Stick this engine in a modern day chassis and it would be phenomenal.
The bike starts, runs and rides like a new one, having done very few miles since the complete restoration. I’m looking for ,500 (that is less than what’s been spent) as I know there is cheaper but not better Commandos. We interviewed a Norton tragic last year and recounted some of the Commando’s history. SELLER SAYS: 1971 Rickman frame with 1968 Triumph Bonneville 650 motor. Contact Dave on 0418 591 863 (Torquay, Victoria) BIKES FOR SALE SAYS: Bacon and eggs. Bike has been extremely well looked after re services and care. (Okay, and listening to one.) Hailwood was a superstar as a young bloke in the 1960s, riding for MV Agusta and winning four consecutive 500cc world championships before moving across to an up-and-coming Japanese company called Honda. When it was released it was considered a hot rod and one of the fastest machines on the planet and, thanks to Marlon Brando and the movie found itself associated with the American biker element.
He retired to South Africa at the end of 1967 and fell off the race industry radar until agreeing to ride a modified Ducati 900SS at the Isle of Man in 1978. Apparently Triumph America complained bitterly that the movie producers had used a Triumph in the movie because they thought it might harm Triumph’s reputation.
SELLER SAYS: This bike has been fully restored from the ground up and has matching number: frame; motor and gearbox (verified).
Built in October 1970 and transported to Norton Villiers Australia on the 21st December 1970.
Of course, Gardner raced an NS500, not a VF, but that Rothmans livery places these bikes smack-bang in the time when the Woolongong Whiz was at his world-beating best. It didn’t achieve the race track success Honda hoped and it was a bit porky (even for its impressive 122 horsepower engine) but it was a marvellous machine and paved the way for slightly less powerful but much more successful RC30 VFR750R. Bike is running but hasn’t been ridden in some time. Restored to near perfect condition, with no expense spared. Date of manufacture is 7/74, which makes this bike one of the last Z1A’s to be manufactured.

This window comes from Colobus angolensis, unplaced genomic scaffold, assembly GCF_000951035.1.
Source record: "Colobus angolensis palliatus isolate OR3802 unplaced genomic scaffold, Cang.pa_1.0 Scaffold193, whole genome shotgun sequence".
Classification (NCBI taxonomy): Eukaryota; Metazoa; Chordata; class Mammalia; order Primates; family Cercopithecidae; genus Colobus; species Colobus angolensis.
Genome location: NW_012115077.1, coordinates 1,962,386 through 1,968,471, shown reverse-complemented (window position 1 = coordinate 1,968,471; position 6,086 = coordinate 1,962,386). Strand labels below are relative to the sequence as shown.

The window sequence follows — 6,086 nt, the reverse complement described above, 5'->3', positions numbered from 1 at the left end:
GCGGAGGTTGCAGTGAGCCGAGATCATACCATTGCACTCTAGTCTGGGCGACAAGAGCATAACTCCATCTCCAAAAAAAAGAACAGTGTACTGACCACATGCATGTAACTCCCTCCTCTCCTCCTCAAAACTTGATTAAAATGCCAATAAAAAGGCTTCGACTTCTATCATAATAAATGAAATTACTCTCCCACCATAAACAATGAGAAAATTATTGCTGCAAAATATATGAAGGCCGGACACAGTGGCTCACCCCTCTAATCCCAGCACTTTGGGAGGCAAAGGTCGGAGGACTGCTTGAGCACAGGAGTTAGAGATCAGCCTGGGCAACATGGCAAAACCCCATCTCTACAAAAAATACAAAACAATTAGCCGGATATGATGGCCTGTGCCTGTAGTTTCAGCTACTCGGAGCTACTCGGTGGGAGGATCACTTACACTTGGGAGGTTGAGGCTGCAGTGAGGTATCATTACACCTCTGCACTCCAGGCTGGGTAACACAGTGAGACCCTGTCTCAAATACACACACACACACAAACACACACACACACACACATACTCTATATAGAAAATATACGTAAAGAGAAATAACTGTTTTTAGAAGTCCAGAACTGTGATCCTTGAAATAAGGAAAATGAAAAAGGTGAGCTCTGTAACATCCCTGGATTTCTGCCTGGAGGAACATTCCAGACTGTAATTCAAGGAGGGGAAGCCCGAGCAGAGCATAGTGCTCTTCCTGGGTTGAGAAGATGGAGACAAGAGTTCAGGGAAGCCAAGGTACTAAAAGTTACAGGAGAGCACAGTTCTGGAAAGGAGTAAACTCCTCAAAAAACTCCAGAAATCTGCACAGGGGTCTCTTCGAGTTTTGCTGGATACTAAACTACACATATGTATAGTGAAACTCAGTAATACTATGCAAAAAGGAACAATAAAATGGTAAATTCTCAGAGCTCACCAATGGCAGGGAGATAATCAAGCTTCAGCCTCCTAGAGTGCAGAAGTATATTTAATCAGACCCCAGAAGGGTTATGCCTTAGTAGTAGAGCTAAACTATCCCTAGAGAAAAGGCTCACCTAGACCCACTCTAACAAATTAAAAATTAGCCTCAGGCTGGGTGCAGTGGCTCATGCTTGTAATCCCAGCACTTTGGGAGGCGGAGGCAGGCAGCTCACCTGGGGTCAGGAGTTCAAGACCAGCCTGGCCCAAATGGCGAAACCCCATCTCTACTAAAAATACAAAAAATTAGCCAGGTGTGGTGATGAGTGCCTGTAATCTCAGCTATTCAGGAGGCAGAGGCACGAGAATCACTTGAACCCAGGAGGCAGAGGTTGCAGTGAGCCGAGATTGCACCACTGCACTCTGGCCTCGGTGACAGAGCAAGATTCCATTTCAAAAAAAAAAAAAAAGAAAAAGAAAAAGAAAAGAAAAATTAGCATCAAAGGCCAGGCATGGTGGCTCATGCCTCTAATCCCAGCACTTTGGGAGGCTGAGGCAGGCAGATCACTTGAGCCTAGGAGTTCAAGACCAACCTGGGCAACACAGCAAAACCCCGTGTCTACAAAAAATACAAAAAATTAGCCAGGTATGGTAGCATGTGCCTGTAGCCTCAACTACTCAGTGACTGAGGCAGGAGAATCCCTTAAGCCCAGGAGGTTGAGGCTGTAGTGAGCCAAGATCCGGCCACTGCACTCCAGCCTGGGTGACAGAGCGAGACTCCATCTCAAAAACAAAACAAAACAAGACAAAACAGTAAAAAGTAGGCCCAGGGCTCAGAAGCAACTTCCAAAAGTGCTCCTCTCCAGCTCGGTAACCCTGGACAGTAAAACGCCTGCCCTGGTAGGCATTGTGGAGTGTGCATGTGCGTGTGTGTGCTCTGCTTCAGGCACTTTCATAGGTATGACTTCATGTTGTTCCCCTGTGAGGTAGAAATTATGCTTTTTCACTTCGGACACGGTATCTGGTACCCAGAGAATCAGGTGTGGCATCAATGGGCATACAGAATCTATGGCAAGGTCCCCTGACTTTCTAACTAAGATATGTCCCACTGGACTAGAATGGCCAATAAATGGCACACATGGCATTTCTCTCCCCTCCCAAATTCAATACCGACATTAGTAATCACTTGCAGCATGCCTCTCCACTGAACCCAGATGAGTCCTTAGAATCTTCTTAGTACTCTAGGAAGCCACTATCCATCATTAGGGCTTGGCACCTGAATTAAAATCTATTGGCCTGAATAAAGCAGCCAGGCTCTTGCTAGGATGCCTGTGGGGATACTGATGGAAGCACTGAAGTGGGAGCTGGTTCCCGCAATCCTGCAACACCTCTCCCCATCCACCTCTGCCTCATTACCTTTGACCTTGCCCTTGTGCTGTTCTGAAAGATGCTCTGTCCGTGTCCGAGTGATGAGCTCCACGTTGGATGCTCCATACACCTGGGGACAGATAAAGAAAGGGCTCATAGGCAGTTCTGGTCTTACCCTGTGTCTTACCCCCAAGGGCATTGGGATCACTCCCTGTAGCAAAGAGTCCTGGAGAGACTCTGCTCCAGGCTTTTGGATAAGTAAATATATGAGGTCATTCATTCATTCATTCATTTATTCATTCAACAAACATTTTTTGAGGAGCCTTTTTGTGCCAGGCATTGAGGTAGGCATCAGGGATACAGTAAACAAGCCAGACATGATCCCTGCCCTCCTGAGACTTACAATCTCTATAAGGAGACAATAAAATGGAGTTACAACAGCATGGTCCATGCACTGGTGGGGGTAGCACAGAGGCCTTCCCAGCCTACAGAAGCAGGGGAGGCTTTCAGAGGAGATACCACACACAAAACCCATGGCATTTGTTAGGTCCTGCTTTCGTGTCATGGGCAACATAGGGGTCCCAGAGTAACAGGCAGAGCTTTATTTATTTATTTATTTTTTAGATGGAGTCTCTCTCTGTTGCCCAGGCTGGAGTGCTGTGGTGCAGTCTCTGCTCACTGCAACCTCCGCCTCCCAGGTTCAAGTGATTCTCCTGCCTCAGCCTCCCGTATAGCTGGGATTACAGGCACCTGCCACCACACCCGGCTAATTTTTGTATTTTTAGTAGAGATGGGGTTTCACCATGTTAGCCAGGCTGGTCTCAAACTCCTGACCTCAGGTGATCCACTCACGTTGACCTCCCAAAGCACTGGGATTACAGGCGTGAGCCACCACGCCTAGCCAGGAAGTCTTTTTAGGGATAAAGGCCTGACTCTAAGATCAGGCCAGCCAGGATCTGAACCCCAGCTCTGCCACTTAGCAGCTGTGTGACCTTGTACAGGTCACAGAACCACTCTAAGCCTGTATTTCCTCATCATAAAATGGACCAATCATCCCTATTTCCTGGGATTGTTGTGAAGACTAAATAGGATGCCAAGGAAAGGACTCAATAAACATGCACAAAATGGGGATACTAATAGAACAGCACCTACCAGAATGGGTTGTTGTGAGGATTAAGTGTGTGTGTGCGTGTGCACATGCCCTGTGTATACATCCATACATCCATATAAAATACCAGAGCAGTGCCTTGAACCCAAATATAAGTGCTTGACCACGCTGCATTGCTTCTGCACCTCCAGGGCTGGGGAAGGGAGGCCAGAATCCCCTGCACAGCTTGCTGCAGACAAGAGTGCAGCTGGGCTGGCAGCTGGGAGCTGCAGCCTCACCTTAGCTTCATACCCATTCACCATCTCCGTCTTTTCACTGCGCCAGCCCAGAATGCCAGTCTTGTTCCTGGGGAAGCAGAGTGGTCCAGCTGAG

We found a nice article on the VF1000R (and a bunch of links to even more reading) here. Rims (original) re-chromed, new spokes, tyres and tubes. Extensive use of polished stainless steel has been used on the majority of nuts, bolts and washers to enhance the overall appearance.
While the original Honda 750 Four deserves the status as the most historically significant, and plenty of bikes have since outstripped the original Zed in performance, it’s still the Z1 that Japanese bike collectors want above all else.
This schmick Z1A of Greg’s has obviously been whacked hard with a credit card in recent times and would make a marvellous addition to anyone’s shed.
SELLER SAYS: For sale Honda NS400R 2 stroke in very good condition. Instruments (speedo and tacho) fully restored by Ottos Instruments, Queensland. Engine head overhauled, valves cleaned and re-seated, valve stem seals replaced. New Parts include: Doremi Inc, body kit, tank, side covers and duck tail, (Candy tone brown and orange).
4 into 4 exhaust system and mountings, front and rear guards, all wheel bearings, steering head bearings (tapered roller bearings), swing arm bronze bushes removed and replaced with needle rollers, chain and drive sprockets, battery, complete wiring harness, OEM style handle bars and grips, left and right switch blocks, mirrors, indicators and stems, chain guard, inner guard, coils, leads and spark plug connectors, fork tubes and seals, rear shocks, generator windings (higher capacity), brake pads and shoes, brake rotors, brake lines, original 5/8” brake master cylinder overhauled, and others too numerous to mention.
The cosmetics, although not bad, were still showing the effects of 30 years.